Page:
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Can Love Really Change The World?

This sermon was delivered at Cobleskill United Methodist Church on February 28, 2021

“Can Love Really Change the World?”

Second Sunday of Lent

Romans 12:1-2, 9-19

12 I appeal to you therefore, brothers and sisters, by the mercies of God, to present your bodies as a living sacrifice, holy and acceptable to God, which is your spiritual worship. 2 Do not be conformed to this world, but be transformed by the renewing of your minds, so that you may discern what is the will of God—what is good and acceptable and perfect. 9 Let love be genuine; hate what is evil, hold fast to what is good; 10 love one another with mutual affection; outdo one another in showing honor. 11 Do not lag in zeal, be ardent in spirit, serve the Lord. 12 Rejoice in hope, be patient in suffering, persevere in prayer. 13 Contribute to the needs of the saints; extend hospitality to strangers. 14 Bless those who persecute you; bless and do not curse them. 15 Rejoice with those who rejoice, weep with those who weep. 16 Live in harmony with one another; do not be haughty, but associate with the lowly; do not claim to be wiser than you are. 17 Do not repay anyone evil for evil, but take thought for what is noble in the sight of all. 18 If it is possible, so far as it depends on you, live peaceably with all. 19 Beloved, never avenge yourselves, but leave room for the wrath of God; for it is written, “Vengeance is mine, I will repay, says the Lord.”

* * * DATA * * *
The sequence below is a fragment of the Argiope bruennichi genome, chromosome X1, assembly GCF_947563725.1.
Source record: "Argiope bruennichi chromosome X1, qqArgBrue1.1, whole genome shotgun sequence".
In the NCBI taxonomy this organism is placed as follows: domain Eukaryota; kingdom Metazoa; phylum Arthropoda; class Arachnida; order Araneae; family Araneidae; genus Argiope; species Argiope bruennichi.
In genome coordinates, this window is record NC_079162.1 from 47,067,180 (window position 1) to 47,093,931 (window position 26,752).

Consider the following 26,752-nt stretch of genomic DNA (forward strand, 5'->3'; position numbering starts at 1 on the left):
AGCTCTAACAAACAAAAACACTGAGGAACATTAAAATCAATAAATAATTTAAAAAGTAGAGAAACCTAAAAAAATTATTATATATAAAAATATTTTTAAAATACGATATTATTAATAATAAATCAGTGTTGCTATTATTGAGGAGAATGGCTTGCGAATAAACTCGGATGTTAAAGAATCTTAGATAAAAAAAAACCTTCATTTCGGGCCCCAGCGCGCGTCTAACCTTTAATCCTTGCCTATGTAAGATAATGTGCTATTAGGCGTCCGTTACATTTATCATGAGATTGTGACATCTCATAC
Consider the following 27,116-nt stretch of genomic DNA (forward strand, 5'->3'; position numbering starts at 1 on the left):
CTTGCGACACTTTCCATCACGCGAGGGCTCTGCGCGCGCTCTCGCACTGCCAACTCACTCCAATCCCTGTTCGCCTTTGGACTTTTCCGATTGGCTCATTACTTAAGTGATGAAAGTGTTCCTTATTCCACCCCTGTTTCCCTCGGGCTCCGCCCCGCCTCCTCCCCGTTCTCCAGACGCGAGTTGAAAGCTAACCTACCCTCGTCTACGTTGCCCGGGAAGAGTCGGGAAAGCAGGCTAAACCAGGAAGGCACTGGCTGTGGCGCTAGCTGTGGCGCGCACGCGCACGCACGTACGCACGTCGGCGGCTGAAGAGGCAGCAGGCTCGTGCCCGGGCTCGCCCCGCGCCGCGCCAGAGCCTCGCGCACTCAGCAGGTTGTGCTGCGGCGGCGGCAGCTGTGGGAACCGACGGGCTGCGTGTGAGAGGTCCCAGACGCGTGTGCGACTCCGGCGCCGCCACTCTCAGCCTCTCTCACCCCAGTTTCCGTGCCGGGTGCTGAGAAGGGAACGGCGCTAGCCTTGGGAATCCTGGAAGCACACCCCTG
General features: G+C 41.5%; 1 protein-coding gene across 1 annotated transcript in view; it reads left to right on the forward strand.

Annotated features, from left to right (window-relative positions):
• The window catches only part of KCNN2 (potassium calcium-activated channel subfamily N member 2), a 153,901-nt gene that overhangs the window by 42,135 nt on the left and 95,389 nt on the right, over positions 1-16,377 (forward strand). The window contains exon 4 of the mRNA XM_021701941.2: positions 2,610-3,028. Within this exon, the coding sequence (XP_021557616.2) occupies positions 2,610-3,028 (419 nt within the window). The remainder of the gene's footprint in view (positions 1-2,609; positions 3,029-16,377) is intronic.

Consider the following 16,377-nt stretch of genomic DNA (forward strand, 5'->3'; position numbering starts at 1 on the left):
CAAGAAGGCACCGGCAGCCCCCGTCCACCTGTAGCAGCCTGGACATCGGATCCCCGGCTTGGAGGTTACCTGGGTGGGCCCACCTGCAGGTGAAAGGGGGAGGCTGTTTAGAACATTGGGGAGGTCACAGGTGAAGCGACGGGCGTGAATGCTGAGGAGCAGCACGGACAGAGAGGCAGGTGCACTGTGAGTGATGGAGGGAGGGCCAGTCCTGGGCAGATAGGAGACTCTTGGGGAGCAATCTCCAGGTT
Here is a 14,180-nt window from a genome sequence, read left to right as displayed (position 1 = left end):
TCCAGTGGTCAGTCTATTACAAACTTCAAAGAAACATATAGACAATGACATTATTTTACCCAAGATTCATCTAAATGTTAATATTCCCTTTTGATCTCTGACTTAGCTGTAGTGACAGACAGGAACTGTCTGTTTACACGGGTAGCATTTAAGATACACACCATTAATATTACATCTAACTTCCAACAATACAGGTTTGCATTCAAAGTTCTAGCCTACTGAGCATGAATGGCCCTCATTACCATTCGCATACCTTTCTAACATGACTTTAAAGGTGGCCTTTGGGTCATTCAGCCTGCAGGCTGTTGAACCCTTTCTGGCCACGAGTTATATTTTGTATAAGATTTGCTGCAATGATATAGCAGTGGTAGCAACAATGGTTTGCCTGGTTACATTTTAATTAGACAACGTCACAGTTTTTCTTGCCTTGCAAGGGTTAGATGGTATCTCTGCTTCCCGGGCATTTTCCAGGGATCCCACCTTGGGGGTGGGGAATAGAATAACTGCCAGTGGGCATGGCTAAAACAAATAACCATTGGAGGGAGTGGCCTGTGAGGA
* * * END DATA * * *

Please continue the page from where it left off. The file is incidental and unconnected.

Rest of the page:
In my Lenten small group this week, we reflected on the 1 Corinthians passage from last Sunday. You know, the “love is patient, love is kind…. Love bears all things” one. We were talking about how messed up the church at Corinth had been when Paul decided he needed to write to them with this letter. How people who called themselves one church were arguing with one another and saying one was better than the next, so on and so forth. Paul stepped into this deep conflict and anger to encourage the Corinthians to see one another in the agape kind of love: a love that puts the self aside to work together for the common good in Jesus Christ. Remember what we learned last week. The opposite of this kind of love is not hate, but selfishness. Paul wrote 1 Corinthians 12 to implore a leaving of selfish behaviors behind.

Someone in my small group then asked, “So how the Corinthians take it?” Like, how did they receive this letter from Paul? I have to admit the question was not one I had expected. We often proclaim the beautiful words of 1 Corinthians 13 assuming that when the Apostle Paul writes you a letter with such beautiful and convicting words you just ….. do it! You find a way to straighten yourselves up and get in line. But I love small group Bible study for this reason, you can always count on someone to be thinking of something you hadn’t yet. How did the Corinthians receive this message about agape love?